News / Africa

Nigerian Labor Leaders Call Strike Over Minimum Wage

Multimedia

Audio

Nigerian labor leaders are calling for a three-day general strike next week to protest failures to pay a new, national minimum wage.

Negotiations on a new minimum wage for Nigerians began more than two years ago with labor unions proposing as much as $340 a month. Lawmakers eventually settled on about $118 a month, or 18,000 Naira.

But nearly three months after that bill became law, few of the lowest paid workers in the public and private sectors are earning that wage.

"Those ones who are on the high side they are making it, but the masses are not making it," said Anne Elijah who works in a stationery shop in the Ikoyi neighborhood of Lagos.  "There are so many people out there who are suffering. We still need the intervention of the government to make things perfect for us."

Elijah says many parents can no longer afford school fees, but are afraid to ask for more money because employers have an ample pool of job seekers from which to replace them.

"Year in, year out we still collect the same salary and things are not OK," added Elijah.  "But they just leave it they way you collect [your salary] then you can't shout. If you say it, they will not answer you. They believe that if you don't want to work you can go. People are out there looking for jobs."

At the St. Peter Claver Catholic Church, Father Paul Anyansi says much of his congregation is just getting by.

"It's very, very important that we have a minimum wage that can cater for the basic needs of people in this country where there is a lot of inflation," added Anyansi.  "Things like kerosene, basic things are getting out of hand. Rents are getting out of hand."

So labor leaders are calling a three-day general strike next week to force private sector employers as well as federal, state, and local governments to pay the legal minimum wage.

"I know Nigeria is not even among the poorest countries," said Ahmed Mai Sakala, chairman of the Nigerian Labor Congress for Gombe State.  "But what we are in need of is committed leaders who will oversee the affairs of people in this country. And that is why we are in this case."

Lawmakers trying to avert the strike are calling for labor leaders to be patient. Sakala says all levels of government have had months to prepare for higher wage bills.

"The president of this country has signed it into law and yet even the federal government could not implement," added Sakala.  "It is very unfortunate. The labor will stand and make everybody to follow the law of this land."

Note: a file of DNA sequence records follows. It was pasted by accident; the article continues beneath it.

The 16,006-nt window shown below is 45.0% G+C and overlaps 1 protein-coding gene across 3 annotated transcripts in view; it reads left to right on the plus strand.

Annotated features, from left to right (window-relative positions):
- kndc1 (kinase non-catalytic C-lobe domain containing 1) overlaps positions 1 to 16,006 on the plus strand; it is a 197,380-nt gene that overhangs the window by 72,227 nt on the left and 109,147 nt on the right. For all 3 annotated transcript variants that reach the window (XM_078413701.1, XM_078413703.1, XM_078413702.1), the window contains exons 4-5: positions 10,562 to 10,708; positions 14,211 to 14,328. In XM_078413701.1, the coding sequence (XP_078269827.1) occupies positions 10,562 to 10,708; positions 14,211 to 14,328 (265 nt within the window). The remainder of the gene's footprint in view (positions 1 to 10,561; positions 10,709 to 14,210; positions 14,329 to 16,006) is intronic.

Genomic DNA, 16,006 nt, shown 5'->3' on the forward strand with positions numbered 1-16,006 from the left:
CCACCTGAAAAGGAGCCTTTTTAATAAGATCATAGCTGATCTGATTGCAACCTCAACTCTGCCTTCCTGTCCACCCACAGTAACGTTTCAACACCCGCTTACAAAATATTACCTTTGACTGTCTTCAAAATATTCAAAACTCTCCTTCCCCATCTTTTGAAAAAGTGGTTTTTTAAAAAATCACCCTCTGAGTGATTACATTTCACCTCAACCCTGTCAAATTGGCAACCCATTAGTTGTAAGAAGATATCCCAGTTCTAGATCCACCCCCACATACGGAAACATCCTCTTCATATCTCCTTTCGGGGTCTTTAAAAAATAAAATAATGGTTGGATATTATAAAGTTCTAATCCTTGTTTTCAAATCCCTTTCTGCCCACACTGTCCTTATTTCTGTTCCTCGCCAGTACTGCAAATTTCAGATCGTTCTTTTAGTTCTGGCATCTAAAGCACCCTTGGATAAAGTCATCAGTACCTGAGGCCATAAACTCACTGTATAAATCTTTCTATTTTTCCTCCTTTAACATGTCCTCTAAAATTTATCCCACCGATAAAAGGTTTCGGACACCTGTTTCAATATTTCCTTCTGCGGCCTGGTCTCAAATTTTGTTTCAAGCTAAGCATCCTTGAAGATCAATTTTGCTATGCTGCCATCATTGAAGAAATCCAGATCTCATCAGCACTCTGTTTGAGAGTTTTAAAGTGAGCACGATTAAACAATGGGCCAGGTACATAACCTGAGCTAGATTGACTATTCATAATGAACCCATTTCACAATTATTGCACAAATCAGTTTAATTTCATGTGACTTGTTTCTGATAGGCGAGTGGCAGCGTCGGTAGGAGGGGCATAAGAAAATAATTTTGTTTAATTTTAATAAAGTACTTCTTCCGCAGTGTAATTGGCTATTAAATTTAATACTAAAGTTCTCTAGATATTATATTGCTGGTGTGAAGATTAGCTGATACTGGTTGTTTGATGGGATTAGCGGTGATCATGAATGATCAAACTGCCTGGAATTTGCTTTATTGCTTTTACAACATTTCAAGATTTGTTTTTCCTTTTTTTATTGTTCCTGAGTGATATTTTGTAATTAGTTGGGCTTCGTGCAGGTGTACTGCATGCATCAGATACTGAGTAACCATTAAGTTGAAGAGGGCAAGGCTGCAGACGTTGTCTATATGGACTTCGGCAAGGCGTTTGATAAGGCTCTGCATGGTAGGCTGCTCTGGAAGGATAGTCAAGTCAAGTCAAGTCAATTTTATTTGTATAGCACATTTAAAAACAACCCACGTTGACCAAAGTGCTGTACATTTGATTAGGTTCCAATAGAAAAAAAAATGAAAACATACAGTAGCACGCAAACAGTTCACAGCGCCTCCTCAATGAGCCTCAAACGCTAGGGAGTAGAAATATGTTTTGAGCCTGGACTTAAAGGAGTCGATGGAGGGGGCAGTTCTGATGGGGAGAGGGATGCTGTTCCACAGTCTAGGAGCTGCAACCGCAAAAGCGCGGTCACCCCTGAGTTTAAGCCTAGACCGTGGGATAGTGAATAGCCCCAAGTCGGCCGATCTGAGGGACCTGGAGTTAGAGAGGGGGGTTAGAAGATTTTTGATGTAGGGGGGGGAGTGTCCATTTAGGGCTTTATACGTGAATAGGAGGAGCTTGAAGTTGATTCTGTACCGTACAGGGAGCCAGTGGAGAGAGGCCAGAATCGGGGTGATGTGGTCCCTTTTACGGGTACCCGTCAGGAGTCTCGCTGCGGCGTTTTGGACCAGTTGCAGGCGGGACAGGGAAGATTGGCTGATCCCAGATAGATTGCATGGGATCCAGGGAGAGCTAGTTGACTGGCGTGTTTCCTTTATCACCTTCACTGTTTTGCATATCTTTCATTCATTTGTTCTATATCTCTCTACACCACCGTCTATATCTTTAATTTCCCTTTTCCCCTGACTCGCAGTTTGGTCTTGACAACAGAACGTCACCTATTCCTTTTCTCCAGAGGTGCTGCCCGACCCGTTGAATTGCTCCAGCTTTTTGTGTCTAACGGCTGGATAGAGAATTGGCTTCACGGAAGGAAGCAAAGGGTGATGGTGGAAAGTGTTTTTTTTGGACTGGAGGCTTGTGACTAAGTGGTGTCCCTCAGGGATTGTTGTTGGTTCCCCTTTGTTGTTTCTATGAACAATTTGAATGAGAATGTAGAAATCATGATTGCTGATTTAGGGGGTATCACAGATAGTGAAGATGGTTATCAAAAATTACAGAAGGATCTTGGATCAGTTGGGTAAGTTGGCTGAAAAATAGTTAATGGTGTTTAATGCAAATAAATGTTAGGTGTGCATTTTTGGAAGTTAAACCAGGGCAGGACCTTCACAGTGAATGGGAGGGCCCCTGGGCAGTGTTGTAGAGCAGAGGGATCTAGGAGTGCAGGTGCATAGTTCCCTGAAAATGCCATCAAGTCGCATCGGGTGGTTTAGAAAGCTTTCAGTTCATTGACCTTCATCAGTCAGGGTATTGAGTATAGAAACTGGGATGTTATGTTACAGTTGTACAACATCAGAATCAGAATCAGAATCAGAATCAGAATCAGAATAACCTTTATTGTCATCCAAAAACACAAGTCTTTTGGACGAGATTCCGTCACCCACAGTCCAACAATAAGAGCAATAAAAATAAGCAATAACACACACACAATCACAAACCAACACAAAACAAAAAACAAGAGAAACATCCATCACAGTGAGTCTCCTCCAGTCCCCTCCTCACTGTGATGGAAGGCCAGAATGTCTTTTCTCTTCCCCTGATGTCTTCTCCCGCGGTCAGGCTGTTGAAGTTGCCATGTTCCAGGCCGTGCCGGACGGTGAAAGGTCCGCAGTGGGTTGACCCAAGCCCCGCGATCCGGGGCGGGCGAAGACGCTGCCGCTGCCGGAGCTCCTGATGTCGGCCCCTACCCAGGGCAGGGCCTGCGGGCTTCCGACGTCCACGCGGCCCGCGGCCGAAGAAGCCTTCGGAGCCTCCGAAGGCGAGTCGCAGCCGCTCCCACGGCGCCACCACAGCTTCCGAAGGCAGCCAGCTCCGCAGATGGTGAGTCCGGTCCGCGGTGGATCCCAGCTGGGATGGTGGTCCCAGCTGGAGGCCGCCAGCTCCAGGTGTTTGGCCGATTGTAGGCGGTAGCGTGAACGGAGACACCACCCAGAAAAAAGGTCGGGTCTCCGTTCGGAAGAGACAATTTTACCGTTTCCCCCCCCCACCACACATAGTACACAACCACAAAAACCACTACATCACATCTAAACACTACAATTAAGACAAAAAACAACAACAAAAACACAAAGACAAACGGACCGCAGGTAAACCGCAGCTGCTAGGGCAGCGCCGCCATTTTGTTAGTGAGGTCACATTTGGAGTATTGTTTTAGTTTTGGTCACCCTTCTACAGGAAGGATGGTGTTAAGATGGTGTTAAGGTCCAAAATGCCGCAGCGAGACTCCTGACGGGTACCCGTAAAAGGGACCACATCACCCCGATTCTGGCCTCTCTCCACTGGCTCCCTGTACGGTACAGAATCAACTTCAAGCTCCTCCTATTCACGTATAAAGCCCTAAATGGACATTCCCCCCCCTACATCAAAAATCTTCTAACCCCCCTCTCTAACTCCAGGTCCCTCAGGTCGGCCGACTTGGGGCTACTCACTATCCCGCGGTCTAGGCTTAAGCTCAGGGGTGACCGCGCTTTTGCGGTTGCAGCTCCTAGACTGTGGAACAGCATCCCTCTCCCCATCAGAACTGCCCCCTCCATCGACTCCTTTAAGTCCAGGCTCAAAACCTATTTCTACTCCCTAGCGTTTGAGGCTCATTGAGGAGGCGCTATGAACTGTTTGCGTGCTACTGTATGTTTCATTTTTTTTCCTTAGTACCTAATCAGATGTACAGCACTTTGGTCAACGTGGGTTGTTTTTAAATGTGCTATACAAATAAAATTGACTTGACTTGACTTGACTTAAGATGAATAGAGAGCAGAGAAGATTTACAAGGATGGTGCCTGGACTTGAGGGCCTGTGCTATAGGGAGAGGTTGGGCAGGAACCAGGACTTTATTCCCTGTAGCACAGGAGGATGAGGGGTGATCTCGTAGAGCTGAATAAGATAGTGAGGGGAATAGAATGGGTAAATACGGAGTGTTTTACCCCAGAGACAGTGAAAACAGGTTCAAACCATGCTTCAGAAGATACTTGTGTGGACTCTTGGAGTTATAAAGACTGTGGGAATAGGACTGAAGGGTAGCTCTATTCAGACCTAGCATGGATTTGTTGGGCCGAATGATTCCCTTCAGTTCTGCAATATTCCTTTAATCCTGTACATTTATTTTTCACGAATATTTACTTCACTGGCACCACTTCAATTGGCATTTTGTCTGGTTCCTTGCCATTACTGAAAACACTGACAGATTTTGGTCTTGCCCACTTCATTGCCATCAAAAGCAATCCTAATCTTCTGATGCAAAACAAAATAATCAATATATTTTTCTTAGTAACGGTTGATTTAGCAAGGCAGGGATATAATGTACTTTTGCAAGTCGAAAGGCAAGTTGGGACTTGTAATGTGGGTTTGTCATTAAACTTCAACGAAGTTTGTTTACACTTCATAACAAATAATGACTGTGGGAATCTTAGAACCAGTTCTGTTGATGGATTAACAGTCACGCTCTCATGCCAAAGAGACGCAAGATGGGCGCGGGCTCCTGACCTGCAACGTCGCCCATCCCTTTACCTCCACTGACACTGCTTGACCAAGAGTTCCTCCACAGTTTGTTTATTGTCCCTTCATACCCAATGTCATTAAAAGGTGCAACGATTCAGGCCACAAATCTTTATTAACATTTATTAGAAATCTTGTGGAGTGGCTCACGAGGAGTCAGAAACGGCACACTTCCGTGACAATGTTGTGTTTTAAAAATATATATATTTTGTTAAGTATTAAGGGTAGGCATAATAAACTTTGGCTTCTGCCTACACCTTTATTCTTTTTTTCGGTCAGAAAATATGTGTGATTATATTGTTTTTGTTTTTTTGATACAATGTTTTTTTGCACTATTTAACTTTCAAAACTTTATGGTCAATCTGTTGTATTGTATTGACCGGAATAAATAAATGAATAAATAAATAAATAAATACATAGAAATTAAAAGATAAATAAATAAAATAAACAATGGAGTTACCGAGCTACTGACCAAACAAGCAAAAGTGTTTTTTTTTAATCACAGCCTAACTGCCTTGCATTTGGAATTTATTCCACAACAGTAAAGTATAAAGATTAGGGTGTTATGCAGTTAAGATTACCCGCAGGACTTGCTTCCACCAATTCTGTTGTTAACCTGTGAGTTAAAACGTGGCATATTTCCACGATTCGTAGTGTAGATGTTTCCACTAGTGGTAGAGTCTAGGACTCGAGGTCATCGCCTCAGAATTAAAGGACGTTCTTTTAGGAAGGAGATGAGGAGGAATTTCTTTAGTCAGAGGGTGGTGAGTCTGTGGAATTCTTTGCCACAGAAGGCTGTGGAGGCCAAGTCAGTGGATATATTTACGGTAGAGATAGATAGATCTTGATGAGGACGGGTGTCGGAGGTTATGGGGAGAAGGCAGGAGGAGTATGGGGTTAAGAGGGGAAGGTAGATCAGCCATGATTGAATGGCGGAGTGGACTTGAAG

Some governors say they are already spending too much on petrol subsidies to pay a higher minimum wage.

"The governors who are saying that unless fuel is deregulated before they can pay they are only saying nonsense," said Akeem Kazeem, chairman of the Lagos State Council of the Trade Union Congress of Nigeria. "Because of the fact that this is the law. So anything short from 18,000 [Naira] minimum wage, it will not be taken."

Kazeem says the strike is meant to force private sector employers to comply with the law as well.

"Eighteen-thousand is minute from what is expected," Kazeem added.  "And if they fail to implement, we will not hesitate to go on strike. The idea of private sector employing casual labor with 5,000 Naira is out of the way."

Even if the strike is successful, there are many Nigerians who will not earn the higher wage. Economists estimate that as much as 80 percent of people here in Lagos work in the informal economy. Registered businesses with fewer than 50 employees are exempt from the minimum wage requirement.

You May Like

UN: 1 Million Somalis at Risk of Hunger

Group warns region is in dire need of humanitarian aid, with at least 200,000 children under age of five acutely malnourished as drought hits southern, central part of nation More

Human Rights Groups Allege Supression of Freedoms in Thailand

Thailand’s military, police have suppressed release of independent report assessing human rights in kingdom during first 100 days of latest coup More

Jennifer Lawrence Contacts FBI After Nude Photos Hacked

'Silver Linings Playbook' actress' photos were posted on image-sharing forum 4chan; Federal Bureau of Investigations is looking into matter More